Fifteen years ago tonight, there was a total lunar eclipse that began before moonrise on the east coast, and was total until almost eight o'clock. (The time of greatest eclipse was after midnight on April fourth by Universal Time, but was on the third in Eastern Standard Time.) In New Hampshire, a clear sky along with the darkened moon and—in what was, with the lake still covered by ice, more late winter than early spring—very little light pollution locally created excellent conditions for viewing the Great Comet of 1996, Hyakutake, whose tail stretched across the stars as seen in this photograph taken from Vermont at the time. While I stood outside in the dark and the cold, gazing alternately at the momentarily red cloaked moon and the ephemerally bright comet, the most spectacular comet I have ever seen, I pondered: if eclipses and comets individually were omens to the ancients, what might their combination portend?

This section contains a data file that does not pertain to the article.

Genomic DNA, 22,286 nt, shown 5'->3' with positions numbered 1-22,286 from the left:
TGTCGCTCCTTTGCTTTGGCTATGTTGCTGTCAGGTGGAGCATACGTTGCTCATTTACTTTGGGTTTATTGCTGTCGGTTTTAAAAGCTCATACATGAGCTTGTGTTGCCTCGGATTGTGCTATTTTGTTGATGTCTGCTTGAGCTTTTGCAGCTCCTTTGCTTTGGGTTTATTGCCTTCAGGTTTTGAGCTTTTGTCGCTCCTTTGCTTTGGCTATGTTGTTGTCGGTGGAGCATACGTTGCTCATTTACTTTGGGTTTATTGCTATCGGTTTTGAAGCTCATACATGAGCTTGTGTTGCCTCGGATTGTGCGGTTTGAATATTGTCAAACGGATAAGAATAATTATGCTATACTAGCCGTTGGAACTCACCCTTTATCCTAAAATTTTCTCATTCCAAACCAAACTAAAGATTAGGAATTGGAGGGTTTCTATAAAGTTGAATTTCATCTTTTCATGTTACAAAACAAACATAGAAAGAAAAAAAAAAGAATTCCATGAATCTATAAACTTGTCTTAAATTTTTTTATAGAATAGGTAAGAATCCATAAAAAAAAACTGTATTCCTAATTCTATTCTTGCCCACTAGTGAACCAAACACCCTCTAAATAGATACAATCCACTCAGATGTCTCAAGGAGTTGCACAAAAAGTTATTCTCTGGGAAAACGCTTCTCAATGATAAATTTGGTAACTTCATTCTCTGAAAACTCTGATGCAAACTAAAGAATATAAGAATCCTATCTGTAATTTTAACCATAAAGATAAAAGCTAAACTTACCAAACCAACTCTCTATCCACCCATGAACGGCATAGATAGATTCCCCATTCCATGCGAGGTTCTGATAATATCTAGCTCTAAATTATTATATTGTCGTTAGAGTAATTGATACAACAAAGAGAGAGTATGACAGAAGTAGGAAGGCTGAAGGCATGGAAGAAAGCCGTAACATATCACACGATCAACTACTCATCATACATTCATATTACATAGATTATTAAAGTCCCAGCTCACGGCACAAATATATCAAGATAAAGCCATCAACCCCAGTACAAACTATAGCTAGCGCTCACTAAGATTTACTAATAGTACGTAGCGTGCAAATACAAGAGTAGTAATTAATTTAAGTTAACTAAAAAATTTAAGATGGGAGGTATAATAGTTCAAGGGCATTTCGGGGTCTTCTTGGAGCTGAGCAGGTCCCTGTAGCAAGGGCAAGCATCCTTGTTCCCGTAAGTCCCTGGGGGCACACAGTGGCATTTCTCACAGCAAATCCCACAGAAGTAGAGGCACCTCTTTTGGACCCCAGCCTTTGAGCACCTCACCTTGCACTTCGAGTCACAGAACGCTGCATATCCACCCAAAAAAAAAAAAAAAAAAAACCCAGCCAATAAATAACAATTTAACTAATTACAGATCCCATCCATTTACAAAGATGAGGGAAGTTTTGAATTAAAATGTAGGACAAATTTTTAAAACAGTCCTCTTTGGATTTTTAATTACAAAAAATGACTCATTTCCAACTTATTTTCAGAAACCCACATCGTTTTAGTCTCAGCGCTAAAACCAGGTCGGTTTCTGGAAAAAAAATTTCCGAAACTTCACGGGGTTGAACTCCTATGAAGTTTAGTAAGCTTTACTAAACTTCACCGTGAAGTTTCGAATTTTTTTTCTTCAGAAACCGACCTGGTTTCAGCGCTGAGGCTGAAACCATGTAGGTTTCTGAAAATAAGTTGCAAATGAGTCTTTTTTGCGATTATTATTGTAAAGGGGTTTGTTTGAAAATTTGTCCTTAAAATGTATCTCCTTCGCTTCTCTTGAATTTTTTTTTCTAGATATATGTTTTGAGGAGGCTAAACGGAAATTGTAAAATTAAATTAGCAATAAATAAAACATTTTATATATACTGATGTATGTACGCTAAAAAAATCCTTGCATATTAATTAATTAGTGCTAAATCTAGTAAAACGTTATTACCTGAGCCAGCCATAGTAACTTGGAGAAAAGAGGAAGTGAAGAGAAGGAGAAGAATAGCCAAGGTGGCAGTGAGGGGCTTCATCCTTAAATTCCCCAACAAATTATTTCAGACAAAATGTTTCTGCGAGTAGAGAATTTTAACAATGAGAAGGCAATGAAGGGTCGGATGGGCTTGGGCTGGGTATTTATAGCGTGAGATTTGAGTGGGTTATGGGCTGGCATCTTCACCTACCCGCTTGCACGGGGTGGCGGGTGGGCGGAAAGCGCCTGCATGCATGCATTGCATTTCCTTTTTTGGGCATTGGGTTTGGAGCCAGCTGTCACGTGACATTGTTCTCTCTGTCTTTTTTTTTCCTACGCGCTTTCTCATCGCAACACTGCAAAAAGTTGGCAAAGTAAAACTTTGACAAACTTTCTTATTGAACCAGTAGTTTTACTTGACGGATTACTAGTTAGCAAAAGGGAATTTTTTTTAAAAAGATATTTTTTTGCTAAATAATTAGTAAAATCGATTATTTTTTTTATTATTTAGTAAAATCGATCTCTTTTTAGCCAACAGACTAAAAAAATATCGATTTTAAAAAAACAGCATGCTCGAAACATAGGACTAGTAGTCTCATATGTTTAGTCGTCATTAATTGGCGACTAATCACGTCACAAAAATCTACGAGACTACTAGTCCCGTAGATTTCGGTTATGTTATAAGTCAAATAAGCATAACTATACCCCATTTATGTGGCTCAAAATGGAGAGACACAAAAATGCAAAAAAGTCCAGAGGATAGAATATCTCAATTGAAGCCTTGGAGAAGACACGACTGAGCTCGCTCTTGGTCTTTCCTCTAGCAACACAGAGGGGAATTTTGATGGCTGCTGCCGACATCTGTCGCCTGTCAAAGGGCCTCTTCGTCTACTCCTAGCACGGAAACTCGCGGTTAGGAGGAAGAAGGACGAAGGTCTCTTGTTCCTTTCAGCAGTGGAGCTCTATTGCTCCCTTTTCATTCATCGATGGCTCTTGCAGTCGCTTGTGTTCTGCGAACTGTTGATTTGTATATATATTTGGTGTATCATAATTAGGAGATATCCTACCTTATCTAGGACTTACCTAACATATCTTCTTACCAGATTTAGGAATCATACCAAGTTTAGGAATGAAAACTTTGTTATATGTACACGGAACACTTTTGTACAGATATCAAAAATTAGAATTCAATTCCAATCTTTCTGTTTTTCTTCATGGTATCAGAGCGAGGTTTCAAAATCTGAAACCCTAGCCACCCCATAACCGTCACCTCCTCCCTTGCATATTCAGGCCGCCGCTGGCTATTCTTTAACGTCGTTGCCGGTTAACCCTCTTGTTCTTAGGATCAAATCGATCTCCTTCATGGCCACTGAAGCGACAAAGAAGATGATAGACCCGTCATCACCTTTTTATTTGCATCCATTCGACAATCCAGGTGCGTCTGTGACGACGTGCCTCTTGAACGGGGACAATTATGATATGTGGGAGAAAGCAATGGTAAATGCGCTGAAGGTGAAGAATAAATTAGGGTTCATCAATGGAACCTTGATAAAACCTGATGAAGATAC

Not long after I had gone back into the warmth and artificial light of the house, my father’s brilliant life of better than eighty years quietly came to its end.
posted @ 05:49 AM EDT